Snow, ice and journey chaos warning after Storm Caroline

Snow, ice and journey chaos warning after Storm Caroline

Snow, ice and journey chaos warning after Storm Caroline

Snow showers could continue until Monday - with a spell of "heavy snow" possible over some central parts of the United Kingdom during Sunday.

Although southern areas may miss out on the worst of the weather, the Met Office has warned temperatures will still plummet to "bitterly cold" levels, dropping as low as -12C (10F) on Sunday morning.

A yellow warning of snow and ice covering western parts stretching from Devon and Cornwall in the south to the far north of Scotland is in place until 6pm on Saturday evening.

The Met Office says across the United Kingdom, 2-5 cm (1-2 inches) of snow is likely in the other affected areas, with 10-20 cm possible in some locations, mainly in northern Scotland, Northern Ireland, and possibly the north-west Midlands.

Arriva Trains Wales and Scotrail also issued warnings.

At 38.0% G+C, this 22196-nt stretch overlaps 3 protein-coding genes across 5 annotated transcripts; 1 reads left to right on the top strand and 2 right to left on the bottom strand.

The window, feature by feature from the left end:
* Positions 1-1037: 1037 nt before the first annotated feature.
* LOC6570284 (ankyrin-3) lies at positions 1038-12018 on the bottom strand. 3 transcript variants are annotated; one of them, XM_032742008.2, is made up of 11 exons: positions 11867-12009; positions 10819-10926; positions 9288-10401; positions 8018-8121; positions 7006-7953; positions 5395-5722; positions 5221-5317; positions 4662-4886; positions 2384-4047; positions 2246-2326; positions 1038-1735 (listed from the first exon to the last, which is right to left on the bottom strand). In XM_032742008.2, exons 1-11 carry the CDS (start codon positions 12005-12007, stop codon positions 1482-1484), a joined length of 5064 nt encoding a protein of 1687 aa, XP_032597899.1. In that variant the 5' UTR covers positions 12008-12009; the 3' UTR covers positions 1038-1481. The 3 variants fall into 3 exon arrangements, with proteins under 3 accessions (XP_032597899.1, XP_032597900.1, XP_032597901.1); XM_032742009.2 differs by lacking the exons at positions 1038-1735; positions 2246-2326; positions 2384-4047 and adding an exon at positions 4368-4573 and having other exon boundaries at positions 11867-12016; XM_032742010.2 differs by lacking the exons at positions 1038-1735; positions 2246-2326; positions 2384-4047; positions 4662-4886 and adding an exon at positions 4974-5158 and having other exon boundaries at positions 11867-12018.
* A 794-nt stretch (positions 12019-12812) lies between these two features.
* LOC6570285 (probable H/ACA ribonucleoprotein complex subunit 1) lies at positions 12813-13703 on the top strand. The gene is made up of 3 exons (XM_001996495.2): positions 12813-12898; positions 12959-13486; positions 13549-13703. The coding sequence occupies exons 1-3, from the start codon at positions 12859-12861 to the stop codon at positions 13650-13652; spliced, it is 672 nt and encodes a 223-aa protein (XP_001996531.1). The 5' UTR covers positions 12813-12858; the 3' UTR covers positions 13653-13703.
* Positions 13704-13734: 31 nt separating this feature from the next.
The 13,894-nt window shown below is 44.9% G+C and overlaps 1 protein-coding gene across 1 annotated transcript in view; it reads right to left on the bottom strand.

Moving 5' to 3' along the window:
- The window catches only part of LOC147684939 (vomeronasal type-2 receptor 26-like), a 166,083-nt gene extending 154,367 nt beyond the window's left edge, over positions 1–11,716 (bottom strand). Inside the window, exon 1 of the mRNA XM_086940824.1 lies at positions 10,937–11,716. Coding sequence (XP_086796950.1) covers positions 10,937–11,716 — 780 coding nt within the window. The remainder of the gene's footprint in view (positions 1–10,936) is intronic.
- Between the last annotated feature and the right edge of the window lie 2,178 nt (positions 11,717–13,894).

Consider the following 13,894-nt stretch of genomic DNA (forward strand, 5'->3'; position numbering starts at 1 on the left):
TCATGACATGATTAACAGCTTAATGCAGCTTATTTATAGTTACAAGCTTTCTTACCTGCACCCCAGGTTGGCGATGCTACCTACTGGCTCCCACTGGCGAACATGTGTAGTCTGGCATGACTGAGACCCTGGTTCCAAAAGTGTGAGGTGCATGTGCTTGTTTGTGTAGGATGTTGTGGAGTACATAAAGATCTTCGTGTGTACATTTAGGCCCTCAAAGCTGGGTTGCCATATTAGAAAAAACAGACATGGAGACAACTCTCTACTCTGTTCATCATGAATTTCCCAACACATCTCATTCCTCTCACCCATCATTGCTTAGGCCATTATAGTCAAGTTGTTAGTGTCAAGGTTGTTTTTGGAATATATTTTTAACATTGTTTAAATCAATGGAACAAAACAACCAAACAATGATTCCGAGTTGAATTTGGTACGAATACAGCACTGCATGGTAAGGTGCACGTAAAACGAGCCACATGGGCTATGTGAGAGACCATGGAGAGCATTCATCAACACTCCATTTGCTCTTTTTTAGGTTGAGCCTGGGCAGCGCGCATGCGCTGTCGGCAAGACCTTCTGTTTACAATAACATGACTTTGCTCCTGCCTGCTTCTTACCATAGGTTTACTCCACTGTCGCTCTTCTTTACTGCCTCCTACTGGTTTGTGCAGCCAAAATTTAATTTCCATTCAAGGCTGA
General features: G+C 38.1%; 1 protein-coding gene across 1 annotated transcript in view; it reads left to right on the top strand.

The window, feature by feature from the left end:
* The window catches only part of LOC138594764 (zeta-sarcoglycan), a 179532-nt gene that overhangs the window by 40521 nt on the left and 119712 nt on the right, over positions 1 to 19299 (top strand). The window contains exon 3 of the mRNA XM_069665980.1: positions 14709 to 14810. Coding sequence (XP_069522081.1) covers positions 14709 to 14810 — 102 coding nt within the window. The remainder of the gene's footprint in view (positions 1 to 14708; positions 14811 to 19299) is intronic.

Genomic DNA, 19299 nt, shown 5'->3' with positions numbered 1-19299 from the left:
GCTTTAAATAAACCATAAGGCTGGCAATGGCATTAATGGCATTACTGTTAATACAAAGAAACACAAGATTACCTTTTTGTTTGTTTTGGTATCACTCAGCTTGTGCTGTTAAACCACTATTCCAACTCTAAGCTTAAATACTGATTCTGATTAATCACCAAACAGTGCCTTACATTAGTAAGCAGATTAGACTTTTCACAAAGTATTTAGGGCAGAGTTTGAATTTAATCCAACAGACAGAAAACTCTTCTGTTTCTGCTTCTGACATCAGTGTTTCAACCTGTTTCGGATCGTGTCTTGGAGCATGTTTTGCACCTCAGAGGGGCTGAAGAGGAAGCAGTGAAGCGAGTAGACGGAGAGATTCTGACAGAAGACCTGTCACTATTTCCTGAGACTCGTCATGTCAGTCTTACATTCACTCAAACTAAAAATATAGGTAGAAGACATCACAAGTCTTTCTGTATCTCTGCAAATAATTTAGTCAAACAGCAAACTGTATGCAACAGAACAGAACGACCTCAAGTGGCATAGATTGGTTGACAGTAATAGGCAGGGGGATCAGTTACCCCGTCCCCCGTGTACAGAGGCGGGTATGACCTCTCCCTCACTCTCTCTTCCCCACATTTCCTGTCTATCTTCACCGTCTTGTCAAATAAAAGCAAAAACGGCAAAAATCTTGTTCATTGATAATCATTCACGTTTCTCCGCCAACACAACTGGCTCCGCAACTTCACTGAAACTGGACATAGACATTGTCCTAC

Cold temperatures are likely to remain well into next week, with forecasters warning that Sunday could see further heavy snow showers.

Winds are forecast to strengthen across parts of Britain on Wednesday ahead of the arrival of Storm Caroline.

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"Gusts of 70 mph are still possible in these areas with 80-90 mph gusts still possible in the Shetland Isles for the next few hours".

Storm Caroline is expected to batter the United Kingdom with gusts of up to 90mph and poses a potential risk to life, the Met Office says.

Nearly half of the workers on a North Sea platform have been relocated amid safety fears over conditions on Thursday.

Caledonian MacBrayne ferry services between Tarbet and Lochranza, Oban and Tiree via Coll, and Ullapool and Stornoway have been cancelled for the rest of the day, with other services also facing disruption.

A statement from Wolves said: "At this stage, advice to fans is to start making plans to arrive as early as possible ahead of the game as the inclement weather will disrupt travel plans and will increase congestion around the stadium".

Strong winds and rain are forefact for London, southern England, according to the Met Office.

"Icy surfaces are also likely to be an additional hazard, especially overnight and there is the possibility of travel delays on roads stranding some vehicles, while some rural communities could be cut off and power supplies interrupted", it said.

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